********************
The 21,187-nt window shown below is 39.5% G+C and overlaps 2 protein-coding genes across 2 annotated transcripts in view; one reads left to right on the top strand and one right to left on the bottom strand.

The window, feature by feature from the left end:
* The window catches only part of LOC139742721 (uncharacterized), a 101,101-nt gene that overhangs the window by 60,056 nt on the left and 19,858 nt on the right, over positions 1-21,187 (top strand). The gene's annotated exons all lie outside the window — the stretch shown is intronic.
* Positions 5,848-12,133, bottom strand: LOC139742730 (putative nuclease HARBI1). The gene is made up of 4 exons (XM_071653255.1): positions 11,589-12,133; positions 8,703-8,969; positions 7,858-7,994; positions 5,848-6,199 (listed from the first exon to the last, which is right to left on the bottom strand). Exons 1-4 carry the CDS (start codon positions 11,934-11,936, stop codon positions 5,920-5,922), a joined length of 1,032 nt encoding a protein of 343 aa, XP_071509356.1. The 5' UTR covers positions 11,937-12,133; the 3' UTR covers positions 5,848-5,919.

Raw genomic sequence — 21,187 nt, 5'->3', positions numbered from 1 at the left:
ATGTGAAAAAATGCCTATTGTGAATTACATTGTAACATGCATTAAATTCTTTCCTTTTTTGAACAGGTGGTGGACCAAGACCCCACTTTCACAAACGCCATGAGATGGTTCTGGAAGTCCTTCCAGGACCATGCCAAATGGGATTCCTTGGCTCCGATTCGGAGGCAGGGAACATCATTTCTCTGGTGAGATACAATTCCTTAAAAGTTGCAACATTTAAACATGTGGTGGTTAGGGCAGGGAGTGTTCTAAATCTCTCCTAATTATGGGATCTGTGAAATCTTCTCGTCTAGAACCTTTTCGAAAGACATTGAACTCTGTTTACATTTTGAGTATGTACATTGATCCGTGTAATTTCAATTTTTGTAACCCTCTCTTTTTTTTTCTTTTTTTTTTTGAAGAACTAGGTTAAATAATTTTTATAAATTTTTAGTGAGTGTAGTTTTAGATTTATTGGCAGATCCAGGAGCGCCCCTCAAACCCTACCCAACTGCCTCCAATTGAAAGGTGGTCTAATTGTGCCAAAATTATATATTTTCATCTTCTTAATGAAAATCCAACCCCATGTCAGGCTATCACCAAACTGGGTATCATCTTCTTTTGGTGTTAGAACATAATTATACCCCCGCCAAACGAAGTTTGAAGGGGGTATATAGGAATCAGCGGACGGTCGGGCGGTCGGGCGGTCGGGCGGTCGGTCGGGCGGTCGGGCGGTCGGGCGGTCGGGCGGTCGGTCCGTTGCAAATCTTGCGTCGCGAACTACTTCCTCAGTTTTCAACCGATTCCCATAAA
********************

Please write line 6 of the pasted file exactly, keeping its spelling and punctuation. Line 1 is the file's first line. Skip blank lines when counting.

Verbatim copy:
ATGTGAAAAAATGCCTATTGTGAATTACATTGTAACATGCATTAAATTCTTTCCTTTTTTGAACAGGTGGTGGACCAAGACCCCACTTTCACAAACGCCATGAGATGGTTCTGGAAGTCCTTCCAGGACCATGCCAAATGGGATTCCTTGGCTCCGATTCGGAGGCAGGGAACATCATTTCTCTGGTGAGATACAATTCCTTAAAAGTTGCAACATTTAAACATGTGGTGGTTAGGGCAGGGAGTGTTCTAAATCTCTCCTAATTATGGGATCTGTGAAATCTTCTCGTCTAGAACCTTTTCGAAAGACATTGAACTCTGTTTACATTTTGAGTATGTACATTGATCCGTGTAATTTCAATTTTTGTAACCCTCTCTTTTTTTTTCTTTTTTTTTTTGAAGAACTAGGTTAAATAATTTTTATAAATTTTTAGTGAGTGTAGTTTTAGATTTATTGGCAGATCCAGGAGCGCCCCTCAAACCCTACCCAACTGCCTCCAATTGAAAGGTGGTCTAATTGTGCCAAAATTATATATTTTCATCTTCTTAATGAAAATCCAACCCCATGTCAGGCTATCACCAAACTGGGTATCATCTTCTTTTGGTGTTAGAACATAATTATACCCCCGCCAAACGAAGTTTGAAGGGGGTATATAGGAATCAGCGGACGGTCGGGCGGTCGGGCGGTCGGGCGGTCGGTCGGGCGGTCGGGCGGTCGGGCGGTCGGGCGGTCGGTCCGTTGCAAATCTTGCGTCGCGAACTACTTCCTCAGTTTTCAACCGATTCCCATAAA